China’s stocks dropped for a second day on concern the economic slowdown is deepening after official data showed manufacturing contracted last month.
The benchmark index slid 1.7 percent to 3,152.79 at 9:33 a.m. local time, dragged down by industrial and consumer companies reliant on economic growth. The official Purchasing Managers’ Index was 49.7 for August, matching the median estimate in a Bloomberg survey and down from 50 in July. Numbers below 50 indicate contraction.
The CSI 300 Index dropped 3.1 percent. Hong Kong’s Hang Seng China Enterprises Index retreated 0.7 percent. The Hang Seng Index slipped 0.3 percent. The Shanghai gauge plunged 12 percent last month, adding to July’s 14 percent tumble. The measure, where low-priced banks have some of the biggest weightings, trades at 16 times reported earnings.
The Chinese factory gauge fell to the lowest reading in three years as five interest-rate cuts since November fail to revive old growth drivers weighed by overcapacity and sliding prices. The PMI data were in line with a private survey — the preliminary Purchasing Managers’ Index from Caixin Media and Markit Economics — that fell to the lowest level in more than six years.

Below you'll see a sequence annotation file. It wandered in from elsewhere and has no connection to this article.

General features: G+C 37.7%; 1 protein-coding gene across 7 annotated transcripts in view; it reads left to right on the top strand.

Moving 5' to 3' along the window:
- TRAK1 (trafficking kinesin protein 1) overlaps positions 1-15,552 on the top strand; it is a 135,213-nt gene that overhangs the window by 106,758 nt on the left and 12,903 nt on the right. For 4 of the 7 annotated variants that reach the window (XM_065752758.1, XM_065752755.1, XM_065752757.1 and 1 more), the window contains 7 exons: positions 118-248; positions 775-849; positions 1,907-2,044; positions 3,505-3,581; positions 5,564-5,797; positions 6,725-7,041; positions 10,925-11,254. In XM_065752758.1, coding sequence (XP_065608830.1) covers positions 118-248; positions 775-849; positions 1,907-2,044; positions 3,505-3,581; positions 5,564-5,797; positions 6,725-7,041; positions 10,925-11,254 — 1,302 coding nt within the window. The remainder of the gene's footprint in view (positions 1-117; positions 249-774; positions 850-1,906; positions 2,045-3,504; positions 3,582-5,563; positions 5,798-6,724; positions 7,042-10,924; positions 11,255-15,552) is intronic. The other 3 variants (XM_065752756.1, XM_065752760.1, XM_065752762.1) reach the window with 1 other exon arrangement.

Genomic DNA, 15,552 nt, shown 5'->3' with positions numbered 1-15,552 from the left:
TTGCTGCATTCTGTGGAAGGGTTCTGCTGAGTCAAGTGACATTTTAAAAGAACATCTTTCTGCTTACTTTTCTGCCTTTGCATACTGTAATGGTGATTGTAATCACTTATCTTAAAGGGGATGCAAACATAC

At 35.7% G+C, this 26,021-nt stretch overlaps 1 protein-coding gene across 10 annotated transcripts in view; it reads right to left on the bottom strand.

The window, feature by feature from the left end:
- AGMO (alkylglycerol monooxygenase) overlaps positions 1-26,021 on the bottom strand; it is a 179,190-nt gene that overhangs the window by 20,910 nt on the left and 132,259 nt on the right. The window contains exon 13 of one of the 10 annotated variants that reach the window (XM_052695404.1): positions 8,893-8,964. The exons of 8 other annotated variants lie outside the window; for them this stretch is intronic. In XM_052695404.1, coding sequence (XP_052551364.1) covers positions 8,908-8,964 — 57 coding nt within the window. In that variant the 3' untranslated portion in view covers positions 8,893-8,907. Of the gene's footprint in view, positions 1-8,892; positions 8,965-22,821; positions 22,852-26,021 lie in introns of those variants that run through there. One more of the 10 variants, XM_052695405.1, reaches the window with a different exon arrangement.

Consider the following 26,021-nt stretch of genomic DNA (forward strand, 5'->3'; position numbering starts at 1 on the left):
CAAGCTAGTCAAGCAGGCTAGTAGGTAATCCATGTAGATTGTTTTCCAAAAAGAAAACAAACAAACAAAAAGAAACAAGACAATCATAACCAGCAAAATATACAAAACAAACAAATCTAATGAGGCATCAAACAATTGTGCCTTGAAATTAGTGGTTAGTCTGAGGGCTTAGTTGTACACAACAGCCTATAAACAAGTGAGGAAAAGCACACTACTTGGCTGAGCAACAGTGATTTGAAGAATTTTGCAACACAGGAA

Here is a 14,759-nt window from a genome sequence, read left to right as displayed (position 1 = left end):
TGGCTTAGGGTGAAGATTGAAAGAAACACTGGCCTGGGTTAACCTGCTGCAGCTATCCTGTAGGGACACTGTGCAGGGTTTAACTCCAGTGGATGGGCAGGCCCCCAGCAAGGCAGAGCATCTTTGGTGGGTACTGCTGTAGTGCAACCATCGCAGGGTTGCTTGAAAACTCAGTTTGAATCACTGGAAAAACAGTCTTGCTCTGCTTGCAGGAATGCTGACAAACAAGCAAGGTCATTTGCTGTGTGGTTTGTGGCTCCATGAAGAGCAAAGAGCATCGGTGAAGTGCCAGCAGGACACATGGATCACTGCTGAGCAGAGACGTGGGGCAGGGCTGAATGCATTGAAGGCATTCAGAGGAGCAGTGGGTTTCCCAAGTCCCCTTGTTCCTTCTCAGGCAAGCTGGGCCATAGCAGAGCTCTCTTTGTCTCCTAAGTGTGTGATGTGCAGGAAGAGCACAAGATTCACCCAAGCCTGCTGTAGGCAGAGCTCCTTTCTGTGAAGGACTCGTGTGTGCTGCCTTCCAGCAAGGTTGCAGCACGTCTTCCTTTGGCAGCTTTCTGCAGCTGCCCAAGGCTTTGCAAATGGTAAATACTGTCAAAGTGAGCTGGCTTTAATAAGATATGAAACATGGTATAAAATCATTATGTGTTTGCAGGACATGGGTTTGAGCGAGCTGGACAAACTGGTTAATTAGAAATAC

China will encourage listed companies to conduct mergers and acquisitions, buy back shares when prices are low and pay higher cash dividends as the government extends efforts to boost share prices, the China Securities Regulatory Commission said.
Boosting dividends and encouraging M&A are aimed at increasing the investment value of listed companies and promoting stable and healthy growth of capital markets, the CSRC said in a statement posted on its Website on Monday.
Margin traders reduced holdings of shares purchased with borrowed money for a 10th day on Monday, with the outstanding balance of margin debt on the Shanghai Stock Exchange falling by 1.5 percent to 673.1 billion yuan ($ 105.5 billion).